Is Pilferage Really Stealing?

Pilfering refers to taking small items that don’t belong to you, usually on a repeated basis. People who pilfer generally do not think of themselves as thieves. Because the items are small, they are often considered insignificant. Pilfering can take many forms such as taking small amounts of office supplies, including pencils, pens, paper, envelopes, and postage. Many do not think it is especially wrong to make long-distance phone calls from a company phone. Because these things are done without company permission, they are considered theft. Pilferage costs a lot of money, and it is against the law. Joseph Wells, a former FBI agent, estimates that employees pilfer as much as $200 million a day, almost $4 per employee.

A landmark survey in the early 1980s by Hollinger and Clark found that fully 80 percent of the 9,000 employees they surveyed admitted to noticeable amounts of pilfering from their employers (Theft by Employees, Lexington Books, 1983). Perhaps even more surprising was that many employers said there was nothing really wrong with it.

In the minds of most employees, there is a dramatic distinction between pilfering and outright theft. They see stealing as wrong, but pilfering as rather common and an accepted perk of employment. From an organizational perspective however, the difference is not so great. Everyone agrees that taking $10 from the cash register is a dishonest act. But, not everyone agrees that it is dishonest to use $10 of company postage by processing personal announcements through the company’s postage meter.
One of the most serious problems of pilfering is that it leads to a blurring of the ethical distinctions between right and wrong. Taking a pen home from the office is not wrong if the employer grants permission. Indeed, some employers invite employees to use office supplies at home or to use the office for personal business because it maximizes an employee’s efficiency. However, there is strong evidence to suggest that unapproved pilferage leads to theft of small items, and theft of small items leads to theft of larger items. People who commit theft of any kind must rationalize their behavior to maintain their feelings of self-worth. Employees who pilfer soon develop the attitude that pilfering is not really wrong. In time, they develop other justifications for their pilfering, such as the company owes it to me, everybody is doing it, managers do it, or management knows about it but doesn’t do anything to stop it, so it must be all right. Such rationalizations frequently lead to theft on a larger scale.

Why People Pilfer and Steal
Fraud research has identified three variables that are significant in determining whether a person will be dishonest: a) moral character, b) situational pressures, and c) opportunities.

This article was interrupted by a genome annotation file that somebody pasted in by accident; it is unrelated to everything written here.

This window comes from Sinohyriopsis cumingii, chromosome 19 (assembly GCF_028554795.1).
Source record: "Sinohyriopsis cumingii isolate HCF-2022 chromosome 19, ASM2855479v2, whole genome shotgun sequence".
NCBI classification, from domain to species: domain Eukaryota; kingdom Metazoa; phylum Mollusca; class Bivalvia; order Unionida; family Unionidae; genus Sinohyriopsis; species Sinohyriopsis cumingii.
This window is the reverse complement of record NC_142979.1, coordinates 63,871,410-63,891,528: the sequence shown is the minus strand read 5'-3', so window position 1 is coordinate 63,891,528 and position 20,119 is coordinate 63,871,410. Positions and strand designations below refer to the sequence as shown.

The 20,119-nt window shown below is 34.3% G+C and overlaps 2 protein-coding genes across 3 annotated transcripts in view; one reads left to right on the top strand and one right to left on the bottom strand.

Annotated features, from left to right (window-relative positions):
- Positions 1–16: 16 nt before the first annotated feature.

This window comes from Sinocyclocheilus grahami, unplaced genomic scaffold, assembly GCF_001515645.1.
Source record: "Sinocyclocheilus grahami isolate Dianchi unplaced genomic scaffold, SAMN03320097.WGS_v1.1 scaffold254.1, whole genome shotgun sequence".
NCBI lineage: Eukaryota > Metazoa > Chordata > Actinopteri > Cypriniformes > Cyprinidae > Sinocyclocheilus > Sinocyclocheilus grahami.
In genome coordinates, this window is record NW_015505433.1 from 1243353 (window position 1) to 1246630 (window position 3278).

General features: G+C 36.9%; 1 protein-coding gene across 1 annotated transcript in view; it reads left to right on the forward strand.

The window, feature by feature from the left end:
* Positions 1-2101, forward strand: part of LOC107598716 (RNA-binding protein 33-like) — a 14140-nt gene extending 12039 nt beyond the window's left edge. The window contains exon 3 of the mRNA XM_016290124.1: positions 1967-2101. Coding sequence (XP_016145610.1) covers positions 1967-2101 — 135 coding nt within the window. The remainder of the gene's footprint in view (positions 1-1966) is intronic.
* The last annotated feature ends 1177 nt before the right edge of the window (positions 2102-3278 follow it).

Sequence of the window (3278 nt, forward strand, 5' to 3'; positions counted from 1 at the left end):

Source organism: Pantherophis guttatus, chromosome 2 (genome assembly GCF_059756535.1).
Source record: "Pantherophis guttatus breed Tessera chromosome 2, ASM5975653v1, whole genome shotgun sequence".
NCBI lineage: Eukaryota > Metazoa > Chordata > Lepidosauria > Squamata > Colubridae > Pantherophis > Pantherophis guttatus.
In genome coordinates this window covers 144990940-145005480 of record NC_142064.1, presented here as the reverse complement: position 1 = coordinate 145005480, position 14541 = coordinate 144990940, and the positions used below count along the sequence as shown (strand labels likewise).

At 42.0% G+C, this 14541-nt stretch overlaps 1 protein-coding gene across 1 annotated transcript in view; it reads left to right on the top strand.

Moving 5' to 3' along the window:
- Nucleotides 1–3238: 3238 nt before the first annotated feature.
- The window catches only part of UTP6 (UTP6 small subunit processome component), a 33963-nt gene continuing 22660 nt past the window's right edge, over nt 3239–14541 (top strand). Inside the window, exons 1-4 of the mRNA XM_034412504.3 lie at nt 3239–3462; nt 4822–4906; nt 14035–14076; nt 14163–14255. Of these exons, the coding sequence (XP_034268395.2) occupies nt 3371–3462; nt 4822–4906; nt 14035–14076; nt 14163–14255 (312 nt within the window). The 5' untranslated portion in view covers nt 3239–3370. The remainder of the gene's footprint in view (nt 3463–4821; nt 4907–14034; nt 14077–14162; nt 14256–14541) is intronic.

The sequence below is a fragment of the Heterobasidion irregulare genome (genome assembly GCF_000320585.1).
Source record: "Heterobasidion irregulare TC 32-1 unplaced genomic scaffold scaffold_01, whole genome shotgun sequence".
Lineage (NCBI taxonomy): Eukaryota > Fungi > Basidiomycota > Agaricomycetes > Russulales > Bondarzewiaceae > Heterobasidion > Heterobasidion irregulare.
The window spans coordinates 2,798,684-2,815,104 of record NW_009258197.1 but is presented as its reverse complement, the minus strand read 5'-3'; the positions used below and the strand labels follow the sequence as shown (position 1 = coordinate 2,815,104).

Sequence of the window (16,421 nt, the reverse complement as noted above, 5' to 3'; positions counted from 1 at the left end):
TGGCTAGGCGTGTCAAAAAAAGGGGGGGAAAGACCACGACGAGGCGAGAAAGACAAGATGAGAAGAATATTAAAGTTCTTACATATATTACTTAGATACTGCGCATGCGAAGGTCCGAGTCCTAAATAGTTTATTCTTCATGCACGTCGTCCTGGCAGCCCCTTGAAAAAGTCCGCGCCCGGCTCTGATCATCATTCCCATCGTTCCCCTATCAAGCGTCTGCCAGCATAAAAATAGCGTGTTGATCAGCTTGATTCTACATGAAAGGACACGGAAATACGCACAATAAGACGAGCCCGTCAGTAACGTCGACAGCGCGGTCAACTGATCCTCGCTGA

Moral Character refers to a person’s commitment to do and say what is right. People with high moral character don’t take things that don’t belong to them and they are dependable and trustworthy.
Situational Pressures refer to the specific problems a person might face at a particular time, especially a need for money.
Opportunities refer to the ease with which a person can take something and not be detected. Opportunities are enhanced when detection, prosecution, and punishment are unlikely.

Finding a Solution
The big question is: “What can a company do to minimize pilferage?” We offer the following suggestions to help companies control pilferage:

. Talk with employees, preferably in small groups, about the problem of pilferage. Employees need to understand that pilferage costs the company a lot of money – perhaps not individually, but in total. Employees should also understand that taking anything without permission, even if it is only worth a few cents, should be considered stealing.

. Establish clear policies about what the company considers to be acceptable. Employees should be informed of the resources they will receive and they should also be reminded that the resources belong to the company and should generally be used for company purposes. Exceptions should be specified and discussed. Keep in mind that employees need to learn how to balance company resources and personal resources. This is particularly important as people are doing more of their work at home.

. Instill trust in your employees. Let your employees know that you trust them. Most people will be more honest if they are put in a position of trust than if their honesty is questioned or they are threatened with punishment for small infractions. Positive reinforcement is generally better than negative reinforcement for controlling pilferage among casual and chronic pilferers.

. Set a good example. There is strong evidence that middle and upper managers pilfer as much as lower level employees. Setting a good example should start at the top. Employees who hear one story, but see inconsistent behavior, will be confused by the policy and will generally follow the bad example. $

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